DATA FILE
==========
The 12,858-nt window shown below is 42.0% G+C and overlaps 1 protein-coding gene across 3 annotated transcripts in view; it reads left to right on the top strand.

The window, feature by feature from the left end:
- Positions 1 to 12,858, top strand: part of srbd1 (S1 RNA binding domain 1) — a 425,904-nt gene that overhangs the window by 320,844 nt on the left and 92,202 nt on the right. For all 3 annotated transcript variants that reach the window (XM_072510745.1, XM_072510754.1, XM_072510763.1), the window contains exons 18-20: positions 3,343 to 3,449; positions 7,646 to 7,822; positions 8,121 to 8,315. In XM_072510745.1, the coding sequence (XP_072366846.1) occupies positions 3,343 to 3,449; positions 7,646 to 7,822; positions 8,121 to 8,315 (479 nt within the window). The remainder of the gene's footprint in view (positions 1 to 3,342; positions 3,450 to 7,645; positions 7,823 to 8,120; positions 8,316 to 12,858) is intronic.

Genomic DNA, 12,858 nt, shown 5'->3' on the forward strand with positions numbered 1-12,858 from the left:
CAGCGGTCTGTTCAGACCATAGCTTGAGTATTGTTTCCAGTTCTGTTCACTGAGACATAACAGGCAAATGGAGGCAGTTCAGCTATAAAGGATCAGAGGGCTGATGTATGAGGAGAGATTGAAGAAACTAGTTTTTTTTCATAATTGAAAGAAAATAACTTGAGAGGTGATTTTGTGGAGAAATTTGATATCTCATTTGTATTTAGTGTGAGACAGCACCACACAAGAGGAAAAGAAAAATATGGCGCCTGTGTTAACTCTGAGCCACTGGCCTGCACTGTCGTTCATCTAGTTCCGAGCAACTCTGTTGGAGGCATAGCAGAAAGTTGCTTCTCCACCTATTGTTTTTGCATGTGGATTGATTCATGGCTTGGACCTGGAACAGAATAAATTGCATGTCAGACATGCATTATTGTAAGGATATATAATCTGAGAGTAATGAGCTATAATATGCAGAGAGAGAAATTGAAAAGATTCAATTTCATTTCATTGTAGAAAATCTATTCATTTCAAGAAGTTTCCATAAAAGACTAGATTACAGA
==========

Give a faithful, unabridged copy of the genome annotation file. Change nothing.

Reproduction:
The 12,858-nt window shown below is 42.0% G+C and overlaps 1 protein-coding gene across 3 annotated transcripts in view; it reads left to right on the top strand.

The window, feature by feature from the left end:
- Positions 1 to 12,858, top strand: part of srbd1 (S1 RNA binding domain 1) — a 425,904-nt gene that overhangs the window by 320,844 nt on the left and 92,202 nt on the right. For all 3 annotated transcript variants that reach the window (XM_072510745.1, XM_072510754.1, XM_072510763.1), the window contains exons 18-20: positions 3,343 to 3,449; positions 7,646 to 7,822; positions 8,121 to 8,315. In XM_072510745.1, the coding sequence (XP_072366846.1) occupies positions 3,343 to 3,449; positions 7,646 to 7,822; positions 8,121 to 8,315 (479 nt within the window). The remainder of the gene's footprint in view (positions 1 to 3,342; positions 3,450 to 7,645; positions 7,823 to 8,120; positions 8,316 to 12,858) is intronic.

Genomic DNA, 12,858 nt, shown 5'->3' on the forward strand with positions numbered 1-12,858 from the left:
CAGCGGTCTGTTCAGACCATAGCTTGAGTATTGTTTCCAGTTCTGTTCACTGAGACATAACAGGCAAATGGAGGCAGTTCAGCTATAAAGGATCAGAGGGCTGATGTATGAGGAGAGATTGAAGAAACTAGTTTTTTTTCATAATTGAAAGAAAATAACTTGAGAGGTGATTTTGTGGAGAAATTTGATATCTCATTTGTATTTAGTGTGAGACAGCACCACACAAGAGGAAAAGAAAAATATGGCGCCTGTGTTAACTCTGAGCCACTGGCCTGCACTGTCGTTCATCTAGTTCCGAGCAACTCTGTTGGAGGCATAGCAGAAAGTTGCTTCTCCACCTATTGTTTTTGCATGTGGATTGATTCATGGCTTGGACCTGGAACAGAATAAATTGCATGTCAGACATGCATTATTGTAAGGATATATAATCTGAGAGTAATGAGCTATAATATGCAGAGAGAGAAATTGAAAAGATTCAATTTCATTTCATTGTAGAAAATCTATTCATTTCAAGAAGTTTCCATAAAAGACTAGATTACAGA